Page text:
KUALA LUMPUR: The Covid-19 outbreak started as a health crisis in China before turning into a global pandemic, which is now wreaking havoc on economies, including Malaysia’s, damaging supply chains and causing businesses to face prospects of closures and job losses.

With more than two million jobs said to be at stake, businesses from small and medium enterprises (SMEs) to large companies have no choice but to scale down their operations to ensure business continuity.  

Hence, under the RM250 billion ($58 billion) “Bantuan Prihatin Nasional” economic stimulus package (Prihatin ESP) announced by Prime Minister Tan Sri Muhyiddin Yassin last Friday, these vulnerable groups, especially the B40 income group, will receive direct cash assistance as well as other reliefs, including a six-month moratorium on loan repayments.

The premier used the analogy of “Mak Cik Kiah” to explain the package in layman’s terms.

While it is easier to analyse how the handouts and reliefs could help support consumption growth, its impact on the overall economy is something worth dwelling on.  

Prihatin ESP: For the people 

The year did not take off smoothly. The global economy was already on moderation mode due to the United States-China trade war that clouded the global growth outlook with millions of jobs treading on a thin line.

Then, Covid-19 kicked in.

All was still well and stable until the outbreak started to spread to countries outside China.

It has now spread to almost all the countries and continents in the world, infecting 754,948 people with 36,571 dead recorded at the time of writing.

Both developed and emerging markets like Malaysia came under renewed pressure, especially the services and manufacturing sectors which are the largest contributors to the local gross domestic product (GDP).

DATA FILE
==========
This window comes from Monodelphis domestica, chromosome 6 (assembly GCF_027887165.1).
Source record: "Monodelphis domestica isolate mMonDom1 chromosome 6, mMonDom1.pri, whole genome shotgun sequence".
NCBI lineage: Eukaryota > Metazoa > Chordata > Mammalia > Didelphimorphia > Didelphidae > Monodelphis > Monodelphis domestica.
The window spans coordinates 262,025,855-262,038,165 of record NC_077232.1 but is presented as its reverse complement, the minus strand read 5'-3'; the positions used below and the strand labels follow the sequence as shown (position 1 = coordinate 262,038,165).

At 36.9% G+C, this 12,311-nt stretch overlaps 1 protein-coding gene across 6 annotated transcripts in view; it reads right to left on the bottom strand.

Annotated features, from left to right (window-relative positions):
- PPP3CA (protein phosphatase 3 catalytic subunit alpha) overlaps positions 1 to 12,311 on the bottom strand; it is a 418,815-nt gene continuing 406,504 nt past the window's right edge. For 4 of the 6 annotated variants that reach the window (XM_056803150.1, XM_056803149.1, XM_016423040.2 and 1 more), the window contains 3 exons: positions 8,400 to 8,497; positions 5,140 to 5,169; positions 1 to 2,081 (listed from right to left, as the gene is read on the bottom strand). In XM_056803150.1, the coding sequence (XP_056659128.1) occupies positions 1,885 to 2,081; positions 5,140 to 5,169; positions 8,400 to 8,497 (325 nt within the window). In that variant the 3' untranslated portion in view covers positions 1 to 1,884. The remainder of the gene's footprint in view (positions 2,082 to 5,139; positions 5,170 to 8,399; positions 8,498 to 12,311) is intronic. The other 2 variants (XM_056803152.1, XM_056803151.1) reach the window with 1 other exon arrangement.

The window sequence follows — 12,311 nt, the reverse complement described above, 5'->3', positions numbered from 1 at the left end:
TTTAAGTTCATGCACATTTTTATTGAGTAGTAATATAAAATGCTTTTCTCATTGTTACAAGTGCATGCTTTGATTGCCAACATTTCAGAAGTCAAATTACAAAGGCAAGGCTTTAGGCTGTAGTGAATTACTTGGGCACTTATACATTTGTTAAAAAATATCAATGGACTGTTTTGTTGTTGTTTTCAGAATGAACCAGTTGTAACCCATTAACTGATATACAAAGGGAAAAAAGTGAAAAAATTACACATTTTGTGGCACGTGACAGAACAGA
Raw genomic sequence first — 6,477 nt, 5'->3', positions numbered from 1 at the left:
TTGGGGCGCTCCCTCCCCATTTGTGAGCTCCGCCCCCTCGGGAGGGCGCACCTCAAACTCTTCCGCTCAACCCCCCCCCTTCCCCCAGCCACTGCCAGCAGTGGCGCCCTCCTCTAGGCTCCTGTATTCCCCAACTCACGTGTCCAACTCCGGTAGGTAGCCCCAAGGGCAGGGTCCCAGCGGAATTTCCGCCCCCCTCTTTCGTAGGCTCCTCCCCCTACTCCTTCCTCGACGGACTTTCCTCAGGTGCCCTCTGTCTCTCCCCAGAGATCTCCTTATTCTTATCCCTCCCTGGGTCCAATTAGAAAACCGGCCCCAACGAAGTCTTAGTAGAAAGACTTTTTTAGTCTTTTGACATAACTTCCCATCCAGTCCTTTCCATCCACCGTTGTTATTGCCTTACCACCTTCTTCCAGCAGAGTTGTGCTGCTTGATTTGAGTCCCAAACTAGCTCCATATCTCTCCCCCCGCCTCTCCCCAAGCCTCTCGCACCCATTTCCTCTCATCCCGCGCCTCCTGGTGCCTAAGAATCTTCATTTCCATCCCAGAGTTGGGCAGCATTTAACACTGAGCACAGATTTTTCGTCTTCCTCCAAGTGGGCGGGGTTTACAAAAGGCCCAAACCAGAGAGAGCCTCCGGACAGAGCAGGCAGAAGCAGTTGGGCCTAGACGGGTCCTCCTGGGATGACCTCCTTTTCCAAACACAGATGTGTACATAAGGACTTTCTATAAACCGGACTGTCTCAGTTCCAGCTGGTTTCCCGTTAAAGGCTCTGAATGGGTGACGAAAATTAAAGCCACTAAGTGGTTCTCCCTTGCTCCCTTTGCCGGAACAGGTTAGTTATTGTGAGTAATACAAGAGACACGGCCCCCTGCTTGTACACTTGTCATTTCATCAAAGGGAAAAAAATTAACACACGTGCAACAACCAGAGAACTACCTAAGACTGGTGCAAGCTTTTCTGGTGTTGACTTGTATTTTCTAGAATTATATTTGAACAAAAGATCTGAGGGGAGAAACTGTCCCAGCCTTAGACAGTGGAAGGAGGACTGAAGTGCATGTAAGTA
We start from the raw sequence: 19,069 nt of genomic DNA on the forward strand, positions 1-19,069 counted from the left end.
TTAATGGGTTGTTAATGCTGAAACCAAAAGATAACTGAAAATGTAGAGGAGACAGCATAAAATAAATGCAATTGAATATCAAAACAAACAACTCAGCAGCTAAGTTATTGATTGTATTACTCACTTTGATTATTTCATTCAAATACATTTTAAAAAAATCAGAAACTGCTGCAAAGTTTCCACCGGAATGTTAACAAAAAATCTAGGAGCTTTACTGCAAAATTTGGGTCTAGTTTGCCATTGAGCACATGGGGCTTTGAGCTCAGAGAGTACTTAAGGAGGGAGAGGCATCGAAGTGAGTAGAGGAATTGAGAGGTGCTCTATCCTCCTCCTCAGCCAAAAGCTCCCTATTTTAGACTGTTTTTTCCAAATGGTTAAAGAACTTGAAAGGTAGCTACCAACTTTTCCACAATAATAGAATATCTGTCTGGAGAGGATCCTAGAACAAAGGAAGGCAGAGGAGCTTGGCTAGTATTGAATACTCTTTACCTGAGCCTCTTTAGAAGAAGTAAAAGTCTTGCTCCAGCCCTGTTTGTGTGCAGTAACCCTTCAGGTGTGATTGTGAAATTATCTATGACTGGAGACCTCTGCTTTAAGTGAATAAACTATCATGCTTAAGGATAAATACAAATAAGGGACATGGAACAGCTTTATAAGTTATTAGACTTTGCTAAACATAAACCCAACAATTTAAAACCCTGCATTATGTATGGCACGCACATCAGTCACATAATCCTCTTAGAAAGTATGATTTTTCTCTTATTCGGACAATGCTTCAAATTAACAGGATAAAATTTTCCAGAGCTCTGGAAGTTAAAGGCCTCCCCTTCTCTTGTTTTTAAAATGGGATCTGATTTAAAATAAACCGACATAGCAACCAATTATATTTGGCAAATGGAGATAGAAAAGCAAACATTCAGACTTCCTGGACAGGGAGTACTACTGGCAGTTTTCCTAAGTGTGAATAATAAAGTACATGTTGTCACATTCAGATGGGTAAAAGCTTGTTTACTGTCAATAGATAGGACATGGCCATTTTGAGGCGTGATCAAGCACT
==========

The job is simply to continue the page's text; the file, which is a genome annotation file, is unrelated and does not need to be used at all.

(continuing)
The situation warranted governments to step in with economic stimulus packages to boost growth and boost the people’s confidence.

With the Prihatin ESP, employees now have some room to breathe with the moratorium on housing, car and personal loan repayments, with no interest accumulated.

The M40 households with incomes between RM4,001 and RM8,000 will receive RM1,000 in cash handout (RM500 in April and RM500 in May), while those with incomes below RM4,000 will receive RM1,600 (RM1,000 in April and RM600 in May) from the government. 

Individuals who are single and earning salaries below RM2,000 will receive a total of RM800 in cash (RM500 in April and RM300 in May), while those earning between RM2,001 and RM4,000 will receive RM500 (RM250 in April and RM250 in May).

The cash handouts are expected to boost consumer purchasing power and protect the welfare of those affected by the pandemic. 

The question on whether the ESP is sufficient is up for debate; the more important thing is to shift the spending curve higher, which would directly boost demand for businesses and ensuring sustainability. 

Meanwhile, corporates and SMEs can restructure their finances through the moratorium to ease their financial burden to pay for loans, taxes and salaries, while the low interest rate loans will propel their business in the long run.

The government had set up a RM13 billion fund to aid the SMEs during these tough times as a majority of them have been impacted to the point of having zero cash flow during the movement control order (MCO) period, from March 18-April 14. 

Uptrend in Bursa Malaysia

The days leading up to the announcement of the Prihatin ESP and the following days saw the main index on Bursa Malaysia, the FTSE Bursa Malaysia KLCI Index (FBMKLCI) on an upward momentum as market optimism had been boosted by the ESP. 

After sinking to a 10-year low at 1,280.63 on March 16, the index has since increased to hover slightly above the 1,300 level, with indices across the board on an uptrend.